There’s the Rub

Bullies and coercers


The good news is that the United States has spoken out against China’s belligerence. Danny Russel, tapped to become the next assistant secretary for East Asian and Pacific Affairs, lambasted China for “coercion and bullying” in the China Sea region and said it was “unacceptable” for it to demand only bilateral talks with claimants of the disputed territories. He affirmed US support for the efforts of Southeast Asian nations to negotiate as a bloc, an initiative the Philippines has embarked on.

“I will do everything in my power to try to lower the temperature, push claimants, including China, into a diplomatic track and continue to warn them that the region in which China will flourish is a region of law, a region of order and a region of respect for neighbors.”

It’s a welcome statement, one that helps to internationalize the issue. Indeed, one that helps the Southeast Asian countries, with the exception of Cambodia which is only too willing to do China’s bidding, mount a common front against China. True enough, the Middle Kingdom has been engaged in coercing and bullying its Southeast and East Asian neighbors and can do with being stopped dead in its tracks by world condemnation. We need all the help we can get, and if the United States is willing to go out on a limb here, we’ll take it wholeheartedly.

The willingness to go out on a limb comes from the fact that the United States is currently locked in a love-hate relationship with China, with love being more in the agenda of late. The Economist in its June 8-14 issue had this for its main story, depicting in its cover the American and Chinese leaders in “Brokeback Mountain” poses. Its title went: “The Summit: Starring Barack Obama and Xi Jinping.” With the blurbs: “He stole his heart (and then his intellectual property)” and “‘Team America’ meets ‘Kung Fu Panda’.”

The hate owes to China becoming a growing power, which has American and Chinese hawks warning of an eventual military confrontation between the two. The love owes to the doves trying to prevent such a pass, and indeed proposing that cooperation between the two countries should immensely benefit both. The bilateral summit between Obama and Xi earlier this month was meant to push the latter idea.

Russel’s statement comes amid that context. Of course he’s not exactly high up in the bureaucratic ladder, but his words do carry weight, his office being directly in charge of these affairs. Of course too, the United States has been known to say one thing and do another, condemning Tiananmen and various human rights abuses in China while its businesses push and shove to gain a foothold into the coveted Chinese market. Russel’s statements look more like an attempt to score brownie points with the beleaguered Southeast Asian nations than anything else. It’s part of the game superpowers play.

The bad news is that these statements may spark more hilarity than comfort in the hearts and minds of these nations. The United States isn’t exactly the most credible entity to say those things, or it is credible only in the sense that it takes a thief to recognize a thief, or it takes a thief to catch a thief.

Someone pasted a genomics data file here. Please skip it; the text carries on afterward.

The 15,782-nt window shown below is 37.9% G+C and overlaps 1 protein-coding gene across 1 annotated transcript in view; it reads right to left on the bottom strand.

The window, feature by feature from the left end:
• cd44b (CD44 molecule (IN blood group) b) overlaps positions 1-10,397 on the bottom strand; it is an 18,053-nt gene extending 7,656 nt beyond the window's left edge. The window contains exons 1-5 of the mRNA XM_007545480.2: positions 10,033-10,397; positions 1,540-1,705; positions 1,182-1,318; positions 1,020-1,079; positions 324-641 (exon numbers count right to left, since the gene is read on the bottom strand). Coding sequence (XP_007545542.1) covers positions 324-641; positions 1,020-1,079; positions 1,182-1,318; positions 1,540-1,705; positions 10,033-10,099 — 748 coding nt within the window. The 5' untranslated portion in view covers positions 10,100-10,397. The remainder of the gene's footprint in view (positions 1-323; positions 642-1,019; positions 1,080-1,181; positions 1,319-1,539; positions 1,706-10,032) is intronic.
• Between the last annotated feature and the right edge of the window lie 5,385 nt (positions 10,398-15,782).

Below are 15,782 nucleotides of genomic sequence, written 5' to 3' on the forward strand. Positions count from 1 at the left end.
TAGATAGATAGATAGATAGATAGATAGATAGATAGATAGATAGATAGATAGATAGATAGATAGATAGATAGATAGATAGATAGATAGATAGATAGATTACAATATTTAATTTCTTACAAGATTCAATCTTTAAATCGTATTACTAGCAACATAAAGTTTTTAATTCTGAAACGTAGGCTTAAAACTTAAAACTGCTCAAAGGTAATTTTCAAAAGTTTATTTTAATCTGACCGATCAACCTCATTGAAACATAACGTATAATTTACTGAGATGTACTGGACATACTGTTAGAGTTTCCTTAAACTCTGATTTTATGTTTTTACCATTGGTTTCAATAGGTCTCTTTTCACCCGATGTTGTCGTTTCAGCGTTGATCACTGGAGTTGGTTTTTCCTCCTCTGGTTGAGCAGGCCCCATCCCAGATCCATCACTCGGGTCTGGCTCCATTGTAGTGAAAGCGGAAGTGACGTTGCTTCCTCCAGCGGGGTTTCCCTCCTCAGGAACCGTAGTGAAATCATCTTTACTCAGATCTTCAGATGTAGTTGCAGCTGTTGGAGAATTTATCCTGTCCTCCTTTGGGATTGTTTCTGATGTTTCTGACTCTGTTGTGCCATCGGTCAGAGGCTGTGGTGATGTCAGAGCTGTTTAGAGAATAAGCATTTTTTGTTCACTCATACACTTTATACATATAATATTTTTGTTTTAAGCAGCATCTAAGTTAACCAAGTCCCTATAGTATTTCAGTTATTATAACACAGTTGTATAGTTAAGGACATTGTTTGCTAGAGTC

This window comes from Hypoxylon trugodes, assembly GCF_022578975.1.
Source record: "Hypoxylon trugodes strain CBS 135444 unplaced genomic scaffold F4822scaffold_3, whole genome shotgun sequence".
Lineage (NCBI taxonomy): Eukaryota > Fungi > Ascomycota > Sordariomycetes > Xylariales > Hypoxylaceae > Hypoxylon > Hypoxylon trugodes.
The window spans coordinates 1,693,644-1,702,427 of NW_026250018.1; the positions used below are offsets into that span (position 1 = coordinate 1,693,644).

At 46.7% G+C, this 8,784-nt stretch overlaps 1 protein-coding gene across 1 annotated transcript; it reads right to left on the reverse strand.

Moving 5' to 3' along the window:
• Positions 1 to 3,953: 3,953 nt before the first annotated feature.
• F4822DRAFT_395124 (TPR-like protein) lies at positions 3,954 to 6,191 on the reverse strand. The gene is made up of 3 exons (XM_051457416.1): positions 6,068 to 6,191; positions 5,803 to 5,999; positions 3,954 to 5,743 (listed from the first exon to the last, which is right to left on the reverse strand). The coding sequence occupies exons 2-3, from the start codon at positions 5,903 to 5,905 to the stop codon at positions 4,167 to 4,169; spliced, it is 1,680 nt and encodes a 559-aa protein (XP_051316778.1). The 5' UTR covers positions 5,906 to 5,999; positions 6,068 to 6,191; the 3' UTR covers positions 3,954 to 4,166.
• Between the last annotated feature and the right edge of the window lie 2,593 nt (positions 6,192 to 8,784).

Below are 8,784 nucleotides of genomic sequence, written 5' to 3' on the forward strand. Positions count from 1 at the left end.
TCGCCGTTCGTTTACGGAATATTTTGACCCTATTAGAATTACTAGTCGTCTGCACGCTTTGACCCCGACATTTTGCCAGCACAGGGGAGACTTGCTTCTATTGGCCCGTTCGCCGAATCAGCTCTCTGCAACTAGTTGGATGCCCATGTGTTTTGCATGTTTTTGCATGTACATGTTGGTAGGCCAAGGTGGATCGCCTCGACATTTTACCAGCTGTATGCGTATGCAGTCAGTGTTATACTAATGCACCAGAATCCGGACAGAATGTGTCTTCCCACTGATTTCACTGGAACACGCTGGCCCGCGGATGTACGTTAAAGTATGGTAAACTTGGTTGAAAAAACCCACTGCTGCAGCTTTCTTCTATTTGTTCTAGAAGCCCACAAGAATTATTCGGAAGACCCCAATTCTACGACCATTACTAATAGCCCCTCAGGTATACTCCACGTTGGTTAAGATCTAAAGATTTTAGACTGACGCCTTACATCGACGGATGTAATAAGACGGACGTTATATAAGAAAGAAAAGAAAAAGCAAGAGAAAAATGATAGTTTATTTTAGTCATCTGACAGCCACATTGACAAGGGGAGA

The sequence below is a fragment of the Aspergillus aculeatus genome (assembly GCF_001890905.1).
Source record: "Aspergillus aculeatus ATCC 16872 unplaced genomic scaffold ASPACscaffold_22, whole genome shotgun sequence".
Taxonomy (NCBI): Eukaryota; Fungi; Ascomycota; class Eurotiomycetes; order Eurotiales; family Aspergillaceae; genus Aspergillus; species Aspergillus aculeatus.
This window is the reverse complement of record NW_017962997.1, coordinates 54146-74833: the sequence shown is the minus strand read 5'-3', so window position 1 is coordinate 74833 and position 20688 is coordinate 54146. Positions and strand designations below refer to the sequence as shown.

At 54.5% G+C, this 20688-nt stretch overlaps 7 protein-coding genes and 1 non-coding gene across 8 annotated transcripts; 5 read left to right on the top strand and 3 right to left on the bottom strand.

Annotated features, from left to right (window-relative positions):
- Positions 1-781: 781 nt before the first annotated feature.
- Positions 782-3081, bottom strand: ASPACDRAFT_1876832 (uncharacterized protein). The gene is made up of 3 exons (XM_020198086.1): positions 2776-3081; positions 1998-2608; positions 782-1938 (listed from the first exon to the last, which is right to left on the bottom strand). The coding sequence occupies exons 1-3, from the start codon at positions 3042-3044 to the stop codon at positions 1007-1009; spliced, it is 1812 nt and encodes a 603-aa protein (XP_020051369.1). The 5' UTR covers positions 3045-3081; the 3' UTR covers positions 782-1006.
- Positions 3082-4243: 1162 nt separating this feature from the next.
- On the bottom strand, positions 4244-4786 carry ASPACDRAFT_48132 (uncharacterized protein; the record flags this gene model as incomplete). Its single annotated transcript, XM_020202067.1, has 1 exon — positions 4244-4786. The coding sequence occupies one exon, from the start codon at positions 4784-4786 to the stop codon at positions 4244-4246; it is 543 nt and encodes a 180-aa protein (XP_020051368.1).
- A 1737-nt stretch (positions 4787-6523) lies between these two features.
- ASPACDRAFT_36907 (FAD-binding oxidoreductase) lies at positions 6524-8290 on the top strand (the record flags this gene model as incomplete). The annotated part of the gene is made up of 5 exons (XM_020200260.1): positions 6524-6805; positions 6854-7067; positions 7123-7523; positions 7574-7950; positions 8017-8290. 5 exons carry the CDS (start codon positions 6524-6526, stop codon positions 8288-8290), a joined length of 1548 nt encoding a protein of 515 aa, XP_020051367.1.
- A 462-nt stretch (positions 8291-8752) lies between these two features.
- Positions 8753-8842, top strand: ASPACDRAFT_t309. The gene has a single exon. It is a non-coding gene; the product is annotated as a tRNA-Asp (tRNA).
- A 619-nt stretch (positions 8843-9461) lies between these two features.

One of the Southeast Asian nations is Vietnam, a country that may not thoroughly appreciate America’s proffered role of nemesis of coercers and bullies. Not too long ago, at least as the Vietnamese memory goes, which is unlike the Filipino one, aided in no small way by nearly every Vietnamese family losing a member during the War, the United States was busy torching Vietnam’s forests with napalm. A thing that did not just raze down the trees, thereby leaving the Vietcong with no cover to hide under, but peeled off the skin of men, women, and children, quite apart from those of the guerrillas and wild animals, thereby giving to know horrible deaths. Coercing and bullying are benign words to describe that atrocity.

The reason for it was to give the Vietnamese freedom and progress, both of which they’ve had, quite apart from pride and dignity, after they kicked the coercers and bullies out. Indeed, the reason for it was to prevent China from spreading communism from Vietnam to the rest of Southeast Asia, called the domino theory, which never happened long after the Vietcong won in 1975. What happened in fact is that Vietnam is now locked in enmity with China. To this day, the United States has not apologized to the Vietnamese.

Just as well, it wasn’t too long ago—only 10 years last March in fact—when the United States shocked and awed the Iraqi population into submission with smart bombs that smartly killed far more, including children, than those in 9/11. It shocked and awed the world as well not just for the murderousness of the attacks but for the willingness of the United States, under the leadership of the demented Dubya, to defy the United Nations and mount the invasion on the grounds that Saddam Hussein possessed weapons of mass destruction. Naturally, they were never found. They never existed.

To call the Iraq invasion coercion and bullying is to call the Holocaust an exercise in lack of restraint.

The point is simple: China is a threat. It is growing and flexing its muscles. We need all the help we can get to push it back, not least from America. If Vietnam can welcome such a support, all of us can. But we need to exercise discernment too, we need to exercise shrewdness too. It’s one thing to welcome that support, it’s another to sing the praises of that particular supporter. A thing that particularly applies to us, believing as we do that the one country to have subjugated us and robbed us of our pride and dignity is our eternal patron and friend. We do need to affirm that our region is a region of law, a region of order, and a region of respect for neighbors. But that doesn’t just apply to China.